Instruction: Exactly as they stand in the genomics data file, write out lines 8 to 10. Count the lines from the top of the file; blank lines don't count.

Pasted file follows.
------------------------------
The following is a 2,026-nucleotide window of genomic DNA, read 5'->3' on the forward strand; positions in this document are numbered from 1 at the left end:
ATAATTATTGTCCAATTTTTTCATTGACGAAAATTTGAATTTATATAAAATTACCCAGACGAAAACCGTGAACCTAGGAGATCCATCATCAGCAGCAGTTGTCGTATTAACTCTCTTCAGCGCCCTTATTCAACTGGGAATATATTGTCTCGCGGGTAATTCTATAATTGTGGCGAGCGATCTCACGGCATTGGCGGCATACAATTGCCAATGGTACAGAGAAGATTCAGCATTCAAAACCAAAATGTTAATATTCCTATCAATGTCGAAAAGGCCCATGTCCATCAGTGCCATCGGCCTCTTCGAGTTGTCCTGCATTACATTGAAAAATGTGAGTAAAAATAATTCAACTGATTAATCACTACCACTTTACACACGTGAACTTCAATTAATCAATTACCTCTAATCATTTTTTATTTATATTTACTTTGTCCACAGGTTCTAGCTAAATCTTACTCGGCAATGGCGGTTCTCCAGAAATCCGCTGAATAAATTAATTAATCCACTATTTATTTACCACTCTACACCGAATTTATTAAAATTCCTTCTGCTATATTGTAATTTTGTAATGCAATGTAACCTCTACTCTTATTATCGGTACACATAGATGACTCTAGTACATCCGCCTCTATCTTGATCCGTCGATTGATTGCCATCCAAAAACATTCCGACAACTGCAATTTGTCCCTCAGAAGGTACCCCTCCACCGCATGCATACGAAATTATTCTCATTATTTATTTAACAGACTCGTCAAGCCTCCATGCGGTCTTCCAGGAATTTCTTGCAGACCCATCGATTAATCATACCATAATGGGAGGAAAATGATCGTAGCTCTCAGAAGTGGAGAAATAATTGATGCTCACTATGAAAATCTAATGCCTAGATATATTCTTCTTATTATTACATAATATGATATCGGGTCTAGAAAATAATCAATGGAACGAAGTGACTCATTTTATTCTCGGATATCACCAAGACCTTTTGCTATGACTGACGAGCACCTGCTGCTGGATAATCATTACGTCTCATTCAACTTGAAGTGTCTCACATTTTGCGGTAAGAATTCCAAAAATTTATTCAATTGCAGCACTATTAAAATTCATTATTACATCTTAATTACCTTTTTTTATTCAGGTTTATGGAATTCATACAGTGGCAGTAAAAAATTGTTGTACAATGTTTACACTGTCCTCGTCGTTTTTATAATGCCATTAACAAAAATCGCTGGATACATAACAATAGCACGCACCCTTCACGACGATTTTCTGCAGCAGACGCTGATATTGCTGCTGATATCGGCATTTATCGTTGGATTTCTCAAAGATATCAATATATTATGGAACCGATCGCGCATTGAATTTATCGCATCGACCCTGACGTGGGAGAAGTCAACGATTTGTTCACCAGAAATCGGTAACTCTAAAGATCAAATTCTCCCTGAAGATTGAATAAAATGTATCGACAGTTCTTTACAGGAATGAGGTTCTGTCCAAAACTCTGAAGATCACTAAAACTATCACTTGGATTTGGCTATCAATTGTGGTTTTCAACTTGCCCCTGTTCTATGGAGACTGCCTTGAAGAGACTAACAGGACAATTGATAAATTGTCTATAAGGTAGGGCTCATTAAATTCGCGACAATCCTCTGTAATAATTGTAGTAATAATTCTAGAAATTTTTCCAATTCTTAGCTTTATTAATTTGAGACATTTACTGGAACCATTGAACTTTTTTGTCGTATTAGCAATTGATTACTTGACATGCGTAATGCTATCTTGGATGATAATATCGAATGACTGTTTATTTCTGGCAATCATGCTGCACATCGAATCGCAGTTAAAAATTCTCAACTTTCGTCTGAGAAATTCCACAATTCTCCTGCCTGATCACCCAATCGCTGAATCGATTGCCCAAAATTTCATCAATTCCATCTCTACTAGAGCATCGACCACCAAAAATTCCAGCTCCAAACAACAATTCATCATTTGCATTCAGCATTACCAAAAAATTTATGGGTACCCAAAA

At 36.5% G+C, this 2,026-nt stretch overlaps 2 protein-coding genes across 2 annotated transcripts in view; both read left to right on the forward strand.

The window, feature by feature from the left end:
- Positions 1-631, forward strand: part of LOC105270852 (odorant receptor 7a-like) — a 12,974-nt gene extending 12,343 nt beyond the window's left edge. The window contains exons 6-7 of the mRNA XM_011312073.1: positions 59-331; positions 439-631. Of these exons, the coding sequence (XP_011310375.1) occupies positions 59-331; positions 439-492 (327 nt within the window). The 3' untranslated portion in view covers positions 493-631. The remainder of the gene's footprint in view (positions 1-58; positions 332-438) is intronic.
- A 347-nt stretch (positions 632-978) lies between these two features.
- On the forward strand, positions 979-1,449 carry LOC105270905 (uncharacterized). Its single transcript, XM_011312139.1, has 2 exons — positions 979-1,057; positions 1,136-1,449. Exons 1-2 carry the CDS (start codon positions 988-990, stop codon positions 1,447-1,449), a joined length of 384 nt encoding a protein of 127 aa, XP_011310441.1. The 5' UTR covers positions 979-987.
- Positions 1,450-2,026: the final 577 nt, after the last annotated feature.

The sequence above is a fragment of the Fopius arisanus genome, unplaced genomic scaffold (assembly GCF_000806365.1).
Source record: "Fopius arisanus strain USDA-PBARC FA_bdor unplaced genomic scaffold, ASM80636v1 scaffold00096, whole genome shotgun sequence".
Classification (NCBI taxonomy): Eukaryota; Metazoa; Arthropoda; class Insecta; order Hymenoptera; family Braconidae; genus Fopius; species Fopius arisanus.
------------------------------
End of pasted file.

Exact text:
- Positions 1,450-2,026: the final 577 nt, after the last annotated feature.

The sequence above is a fragment of the Fopius arisanus genome, unplaced genomic scaffold (assembly GCF_000806365.1).
Source record: "Fopius arisanus strain USDA-PBARC FA_bdor unplaced genomic scaffold, ASM80636v1 scaffold00096, whole genome shotgun sequence".